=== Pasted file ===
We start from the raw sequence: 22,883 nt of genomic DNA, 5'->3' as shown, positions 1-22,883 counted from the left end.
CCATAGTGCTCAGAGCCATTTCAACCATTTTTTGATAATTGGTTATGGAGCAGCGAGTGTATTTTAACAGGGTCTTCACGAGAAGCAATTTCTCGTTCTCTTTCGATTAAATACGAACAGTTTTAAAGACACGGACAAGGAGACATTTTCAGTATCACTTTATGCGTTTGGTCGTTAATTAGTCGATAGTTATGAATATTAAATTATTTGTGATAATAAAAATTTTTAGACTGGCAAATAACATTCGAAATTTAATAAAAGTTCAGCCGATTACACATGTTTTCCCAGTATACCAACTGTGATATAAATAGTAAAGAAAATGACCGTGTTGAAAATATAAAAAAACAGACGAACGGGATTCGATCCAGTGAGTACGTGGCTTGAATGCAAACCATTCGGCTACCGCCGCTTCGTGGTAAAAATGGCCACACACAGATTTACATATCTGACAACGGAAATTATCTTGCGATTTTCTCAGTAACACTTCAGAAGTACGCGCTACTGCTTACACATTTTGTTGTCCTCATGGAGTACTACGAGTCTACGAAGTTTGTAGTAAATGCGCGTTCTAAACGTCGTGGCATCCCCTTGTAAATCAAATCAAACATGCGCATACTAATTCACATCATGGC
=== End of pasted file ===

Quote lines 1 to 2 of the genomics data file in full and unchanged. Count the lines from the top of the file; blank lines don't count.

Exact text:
We start from the raw sequence: 22,883 nt of genomic DNA, 5'->3' as shown, positions 1-22,883 counted from the left end.
CCATAGTGCTCAGAGCCATTTCAACCATTTTTTGATAATTGGTTATGGAGCAGCGAGTGTATTTTAACAGGGTCTTCACGAGAAGCAATTTCTCGTTCTCTTTCGATTAAATACGAACAGTTTTAAAGACACGGACAAGGAGACATTTTCAGTATCACTTTATGCGTTTGGTCGTTAATTAGTCGATAGTTATGAATATTAAATTATTTGTGATAATAAAAATTTTTAGACTGGCAAATAACATTCGAAATTTAATAAAAGTTCAGCCGATTACACATGTTTTCCCAGTATACCAACTGTGATATAAATAGTAAAGAAAATGACCGTGTTGAAAATATAAAAAAACAGACGAACGGGATTCGATCCAGTGAGTACGTGGCTTGAATGCAAACCATTCGGCTACCGCCGCTTCGTGGTAAAAATGGCCACACACAGATTTACATATCTGACAACGGAAATTATCTTGCGATTTTCTCAGTAACACTTCAGAAGTACGCGCTACTGCTTACACATTTTGTTGTCCTCATGGAGTACTACGAGTCTACGAAGTTTGTAGTAAATGCGCGTTCTAAACGTCGTGGCATCCCCTTGTAAATCAAATCAAACATGCGCATACTAATTCACATCATGGC